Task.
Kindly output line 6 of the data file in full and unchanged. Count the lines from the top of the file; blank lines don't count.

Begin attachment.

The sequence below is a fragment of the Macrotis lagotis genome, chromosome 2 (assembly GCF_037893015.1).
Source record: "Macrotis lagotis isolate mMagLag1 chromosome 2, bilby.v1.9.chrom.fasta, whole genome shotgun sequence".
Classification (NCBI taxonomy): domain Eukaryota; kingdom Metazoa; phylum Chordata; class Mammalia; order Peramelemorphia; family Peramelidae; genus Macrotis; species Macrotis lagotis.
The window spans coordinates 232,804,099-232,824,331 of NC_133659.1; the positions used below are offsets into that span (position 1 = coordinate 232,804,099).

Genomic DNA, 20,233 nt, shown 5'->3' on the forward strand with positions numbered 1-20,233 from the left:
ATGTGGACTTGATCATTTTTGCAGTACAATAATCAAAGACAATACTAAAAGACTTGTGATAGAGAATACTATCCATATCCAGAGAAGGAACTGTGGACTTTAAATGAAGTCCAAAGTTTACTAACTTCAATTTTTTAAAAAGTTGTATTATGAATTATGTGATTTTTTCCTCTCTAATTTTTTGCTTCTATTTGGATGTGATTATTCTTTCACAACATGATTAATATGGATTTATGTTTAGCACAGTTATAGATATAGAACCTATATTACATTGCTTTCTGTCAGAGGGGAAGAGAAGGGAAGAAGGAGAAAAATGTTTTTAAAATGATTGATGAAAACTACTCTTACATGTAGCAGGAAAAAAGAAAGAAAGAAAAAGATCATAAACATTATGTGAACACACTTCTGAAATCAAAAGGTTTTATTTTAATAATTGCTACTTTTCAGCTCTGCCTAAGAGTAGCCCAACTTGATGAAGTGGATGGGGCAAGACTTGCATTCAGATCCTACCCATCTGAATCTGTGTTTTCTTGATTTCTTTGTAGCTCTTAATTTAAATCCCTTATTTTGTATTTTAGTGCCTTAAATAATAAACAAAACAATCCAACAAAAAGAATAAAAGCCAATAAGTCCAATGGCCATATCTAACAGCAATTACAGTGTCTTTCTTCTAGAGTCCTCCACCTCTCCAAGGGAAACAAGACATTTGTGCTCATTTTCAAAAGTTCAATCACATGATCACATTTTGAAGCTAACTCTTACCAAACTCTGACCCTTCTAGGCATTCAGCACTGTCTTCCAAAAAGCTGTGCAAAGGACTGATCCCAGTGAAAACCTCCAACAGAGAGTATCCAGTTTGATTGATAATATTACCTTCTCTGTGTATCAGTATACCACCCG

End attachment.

ATGTGGACTTGATCATTTTTGCAGTACAATAATCAAAGACAATACTAAAAGACTTGTGATAGAGAATACTATCCATATCCAGAGAAGGAACTGTGGACTTTAAATGAAGTCCAAAGTTTACTAACTTCAATTTTTTAAAAAGTTGTATTATGAATTATGTGATTTTTTCCTCTCTAATTTTTTGCTTCTATTTGGATGTGATTATTCTTTCACAACATGATTAATATGGATTTATGTTTAGCACAGTTATAGATATAGAACCTATATTACATTGCTTTCTGTCAGAGGGGAAGAGAAGGGAAGAAGGAGAAAAATGTTTTTAAAATGATTGATGAAAACTACTCTTACATGTAGCAGGAAAAAAGAAAGAAAGAAAAAGATCATAAACATTATGTGAACACACTTCTGAAATCAAAAGGTTTTATTTTAATAATTGCTACTTTTCAGCTCTGCCTAAGAGTAGCCCAACTTGATGAAGTGGATGGGGCAAGACTTGCATTCAGATCCTACCCATCTGAATCTGTGTTTTCTTGATTTCTTTGTAGCTCTTAATTTAAATCCCTTATTTTGTATTTTAGTGCCTTAAATAATAAACAAAACAATCCAACAAAAAGAATAAAAGCCAATAAGTCCAATGGCCATATCTAACAGCAATTACAGTGTCTTTCTTCTAGAGTCCTCCACCTCTCCAAGGGAAACAAGACATTTGTGCTCATTTTCAAAAGTTCAATCACATGATCACATTTTGAAGCTAACTCTTACCAAACTCTGACCCTTCTAGGCATTCAGCACTGTCTTCCAAAAAGCTGTGCAAAGGACTGATCCCAGTGAAAACCTCCAACAGAGAGTATCCAGTTTGATTGATAATATTACCTTCTCTGTGTATCAGTATACCACCCG